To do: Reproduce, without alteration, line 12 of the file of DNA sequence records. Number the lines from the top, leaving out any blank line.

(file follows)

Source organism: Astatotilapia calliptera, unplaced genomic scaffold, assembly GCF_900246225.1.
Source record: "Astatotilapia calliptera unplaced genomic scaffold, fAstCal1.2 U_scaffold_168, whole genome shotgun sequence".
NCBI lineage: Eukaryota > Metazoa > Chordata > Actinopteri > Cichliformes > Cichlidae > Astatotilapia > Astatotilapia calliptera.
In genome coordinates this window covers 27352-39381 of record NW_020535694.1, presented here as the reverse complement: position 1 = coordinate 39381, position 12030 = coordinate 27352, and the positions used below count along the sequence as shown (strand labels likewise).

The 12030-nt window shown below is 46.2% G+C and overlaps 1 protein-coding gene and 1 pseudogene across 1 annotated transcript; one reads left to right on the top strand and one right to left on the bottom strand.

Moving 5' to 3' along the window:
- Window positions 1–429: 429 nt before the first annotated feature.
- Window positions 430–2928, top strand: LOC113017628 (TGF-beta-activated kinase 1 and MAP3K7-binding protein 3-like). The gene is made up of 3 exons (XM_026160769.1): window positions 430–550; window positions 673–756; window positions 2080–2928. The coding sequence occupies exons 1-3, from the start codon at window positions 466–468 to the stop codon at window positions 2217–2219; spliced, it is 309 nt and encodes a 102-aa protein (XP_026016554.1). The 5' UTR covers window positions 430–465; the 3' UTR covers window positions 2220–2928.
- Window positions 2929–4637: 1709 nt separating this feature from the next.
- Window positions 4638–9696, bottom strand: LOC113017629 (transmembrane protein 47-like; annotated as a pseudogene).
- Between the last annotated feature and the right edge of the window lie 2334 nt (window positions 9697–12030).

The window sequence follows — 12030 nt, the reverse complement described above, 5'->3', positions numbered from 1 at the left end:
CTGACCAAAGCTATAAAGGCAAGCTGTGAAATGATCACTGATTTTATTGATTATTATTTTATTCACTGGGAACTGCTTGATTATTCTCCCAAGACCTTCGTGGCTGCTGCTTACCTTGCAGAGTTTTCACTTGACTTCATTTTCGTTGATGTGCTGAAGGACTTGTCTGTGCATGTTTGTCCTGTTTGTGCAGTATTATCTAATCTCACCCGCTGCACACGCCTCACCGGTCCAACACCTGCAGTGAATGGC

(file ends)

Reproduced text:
The window sequence follows — 12030 nt, the reverse complement described above, 5'->3', positions numbered from 1 at the left end: